Analysts have said that major chains like Marriott and smaller rival Hilton will take longer to recover as they rely heavily on business travel, which remains weak due to border curbs in place in many countries.

Marriott, which gets nearly three quarters of its revenue from the United States and Canada, said its RevPAR, a key measure for a hotel’s top line performance, fell 46.3 per cent in the region in the three months ended March 31.

Greater China was the only market for Marriott to show positive occupancy growth, with RevPAR surging nearly 77 per cent.

“While recovery trajectories vary from region to region, the resiliency of demand has been most keenly demonstrated in mainland China, where occupancy is near the pre-pandemic level,” Chief Executive Officer Tony Capuano said.

Last week, Hilton said Asia, including China, was its only market with positive quarterly occupancy rates and the smallest year-over-year fall in RevPAR.

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Marriott’s adjusted profit fell 33 per cent to US$296-million in first quarter, below market expectation of US$305.6-million, according to IBES data from Refinitiv.

Total revenue halved to US$2.32-billion and missed Wall Street estimate of US$2.36-billion.

Coty Inc. (COTY-N) was down as it biggest business that includes brands such as Burberry perfumes and Gucci foundations returned to growth in the third quarter after a tumultuous 2020, while the cosmetics maker’s net loss narrowed sharply.

The company saw its sales plummet last year, as stuck-at-home consumers found little use for makeup. Coty is now tapping into pent-up demand for luxury beauty products in China and the United States to offset the declines.

Sales at the company’s Prestige unit that makes Gucci lipstick and Philosophy skincare rose 6.5 per cent to US$600.6-million, the first rise in over a year.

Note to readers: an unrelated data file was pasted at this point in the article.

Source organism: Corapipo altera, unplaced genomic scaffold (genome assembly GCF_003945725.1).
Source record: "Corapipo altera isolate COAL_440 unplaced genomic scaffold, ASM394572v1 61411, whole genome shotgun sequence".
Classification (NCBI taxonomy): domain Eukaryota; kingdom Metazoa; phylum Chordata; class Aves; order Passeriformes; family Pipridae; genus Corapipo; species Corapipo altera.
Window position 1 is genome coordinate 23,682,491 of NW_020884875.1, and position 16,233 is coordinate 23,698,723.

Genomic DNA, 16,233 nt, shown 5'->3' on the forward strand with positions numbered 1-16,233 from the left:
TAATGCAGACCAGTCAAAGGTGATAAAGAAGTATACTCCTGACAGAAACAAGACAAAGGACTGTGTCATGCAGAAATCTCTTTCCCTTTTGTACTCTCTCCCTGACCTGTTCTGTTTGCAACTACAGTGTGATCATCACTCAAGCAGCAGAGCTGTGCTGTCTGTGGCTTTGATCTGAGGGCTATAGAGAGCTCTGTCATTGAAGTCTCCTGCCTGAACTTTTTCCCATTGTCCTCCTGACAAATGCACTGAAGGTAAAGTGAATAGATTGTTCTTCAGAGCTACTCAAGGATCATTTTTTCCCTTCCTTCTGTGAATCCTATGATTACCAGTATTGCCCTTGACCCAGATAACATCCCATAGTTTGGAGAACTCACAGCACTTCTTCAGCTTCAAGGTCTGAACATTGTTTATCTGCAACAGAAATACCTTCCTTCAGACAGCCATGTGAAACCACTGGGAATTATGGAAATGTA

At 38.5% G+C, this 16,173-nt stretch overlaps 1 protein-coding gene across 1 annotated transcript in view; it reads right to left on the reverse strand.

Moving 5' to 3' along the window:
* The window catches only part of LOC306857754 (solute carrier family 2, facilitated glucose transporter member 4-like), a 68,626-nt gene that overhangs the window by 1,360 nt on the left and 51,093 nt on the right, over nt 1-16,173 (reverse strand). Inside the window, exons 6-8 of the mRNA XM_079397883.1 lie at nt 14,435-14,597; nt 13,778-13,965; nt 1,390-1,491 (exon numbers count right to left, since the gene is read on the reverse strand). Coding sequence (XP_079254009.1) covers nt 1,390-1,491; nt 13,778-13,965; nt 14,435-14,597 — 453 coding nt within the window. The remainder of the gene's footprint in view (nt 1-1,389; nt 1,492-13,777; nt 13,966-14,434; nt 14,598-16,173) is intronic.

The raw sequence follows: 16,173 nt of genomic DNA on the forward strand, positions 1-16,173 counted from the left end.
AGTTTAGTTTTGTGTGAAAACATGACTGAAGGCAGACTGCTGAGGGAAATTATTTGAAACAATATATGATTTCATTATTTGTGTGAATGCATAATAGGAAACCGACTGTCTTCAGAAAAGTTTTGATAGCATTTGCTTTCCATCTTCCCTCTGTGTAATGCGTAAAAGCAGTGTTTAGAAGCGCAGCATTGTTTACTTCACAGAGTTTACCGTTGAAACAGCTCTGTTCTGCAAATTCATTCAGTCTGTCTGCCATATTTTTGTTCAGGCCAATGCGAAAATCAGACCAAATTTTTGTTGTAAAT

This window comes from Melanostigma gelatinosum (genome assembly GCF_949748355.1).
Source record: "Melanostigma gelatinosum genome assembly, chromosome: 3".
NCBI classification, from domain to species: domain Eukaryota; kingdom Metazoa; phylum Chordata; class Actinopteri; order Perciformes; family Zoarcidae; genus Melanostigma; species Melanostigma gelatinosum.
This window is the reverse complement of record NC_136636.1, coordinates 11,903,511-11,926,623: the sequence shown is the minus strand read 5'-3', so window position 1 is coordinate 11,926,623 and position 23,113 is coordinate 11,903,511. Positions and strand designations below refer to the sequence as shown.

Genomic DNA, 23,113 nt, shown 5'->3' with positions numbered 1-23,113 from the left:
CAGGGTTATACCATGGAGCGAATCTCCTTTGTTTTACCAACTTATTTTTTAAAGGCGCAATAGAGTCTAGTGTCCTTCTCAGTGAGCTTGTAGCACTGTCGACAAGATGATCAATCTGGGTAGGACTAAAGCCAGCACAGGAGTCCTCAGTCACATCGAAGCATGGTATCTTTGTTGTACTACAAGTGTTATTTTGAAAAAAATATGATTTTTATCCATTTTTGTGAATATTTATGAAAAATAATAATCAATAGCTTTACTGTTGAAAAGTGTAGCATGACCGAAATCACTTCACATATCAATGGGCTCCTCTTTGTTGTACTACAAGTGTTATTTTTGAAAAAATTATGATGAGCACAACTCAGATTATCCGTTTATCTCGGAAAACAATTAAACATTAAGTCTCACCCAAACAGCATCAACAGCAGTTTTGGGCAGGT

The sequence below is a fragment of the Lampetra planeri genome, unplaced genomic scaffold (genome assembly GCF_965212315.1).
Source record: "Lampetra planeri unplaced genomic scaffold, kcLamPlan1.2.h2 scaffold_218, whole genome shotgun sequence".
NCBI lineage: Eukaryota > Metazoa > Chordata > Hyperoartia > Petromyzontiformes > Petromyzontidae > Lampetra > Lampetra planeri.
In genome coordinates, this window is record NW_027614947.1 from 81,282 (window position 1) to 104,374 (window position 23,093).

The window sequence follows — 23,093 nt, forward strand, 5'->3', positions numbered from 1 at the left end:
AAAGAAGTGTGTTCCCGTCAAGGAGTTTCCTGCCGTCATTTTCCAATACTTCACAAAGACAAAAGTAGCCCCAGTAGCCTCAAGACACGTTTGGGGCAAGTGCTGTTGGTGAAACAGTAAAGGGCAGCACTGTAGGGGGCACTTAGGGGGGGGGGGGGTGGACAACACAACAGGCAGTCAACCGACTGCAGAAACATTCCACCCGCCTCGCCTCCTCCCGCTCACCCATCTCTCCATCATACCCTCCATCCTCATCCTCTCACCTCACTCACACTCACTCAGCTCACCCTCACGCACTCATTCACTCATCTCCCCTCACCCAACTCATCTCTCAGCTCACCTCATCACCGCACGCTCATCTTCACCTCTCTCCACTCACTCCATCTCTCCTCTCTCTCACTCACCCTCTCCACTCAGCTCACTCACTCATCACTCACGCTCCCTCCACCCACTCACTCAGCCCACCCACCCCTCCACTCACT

Still, restrictions in certain parts of Europe, including UK and France, imposed to curb surging virus cases hampered demand for the company’s products in the third quarter. Sales for the region fell 7.8 per cent, while the Asia Pacific region, which includes China, rose nearly 28 per cent.

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“We are starting to see some improvement in the UK ... seeing lockdowns being lifted will hopefully help us build in the fourth quarter,” Chief Executive Officer Sue Nabi told Reuters.

Coty is also hoping to mirror its success in China in the United States, as the country begins to reopen helped by speedy vaccine distributions.

Coty’s net revenue fell about 3 per cent to US$1.03-billion, in line with expectations, while the company broke even on profit.

Net loss attributable to common stockholders was US$18.5-million in the quarter ended March 31, compared with a loss of US$271.6-million a year earlier.

Inovio Pharmaceuticals Inc. (INO-Q) declined after it said on Monday its COVID-19 vaccine candidate was safe, well-tolerated and produced immune response against the coronavirus in all tested age groups as part of a mid-stage clinical trial.

The trial enrolled about 400 participants aged 18 years and older at 16 U.S. sites. The company said it has selected 2 mg dose for the phase 3 segment of the trial.

Inovio plans to file preliminary mid-stage results with the U.S. Food and Drug Administration (FDA).

Last month, the company said the U.S. government pulled the funding for a late-stage study testing its vaccine candidate and it would now conduct the trial largely outside the country.

In September, the FDA put the phase 3 portion of the mid-to-late stage trial on hold for more information on the device used to inject the shot

Tyson Foods Inc. (TSN-N) finished narrowly lower after it raised its full-year revenue forecast on higher prices for its meat products and strong recovery in demand from reopened restaurants and hotels across the country that also drove its second-quarter sales beat on Monday.

Higher raw material costs have led many U.S. meat producers, including Tyson Foods, to raise prices, while demand recovers following an easing of pandemic-led restrictions on dining out and increased preference for home-cooked food.

Tyson Foods now expects its beef division to post improved fiscal 2021 results compared to last year on the back of a near 2-per-cent rise in sales in the segment in the second quarter.

Overall, the company now expects fiscal 2021 revenue to be between US$44-billion and US$46-billion. It had previously forecast to touch the upper end of a range of US$42-billion to US$44-billion.

In the second quarter ended April 3, Tyson Foods’ sales rose about 4 per cent to US$11.30-billion from a year earlier. Analysts on average were expecting US$11.19-billion, according to IBES data from Refinitiv.

Excluding items, Tyson Foods earned US$1.34 per share, compared with estimates of US$1.12.

With files from staff and wires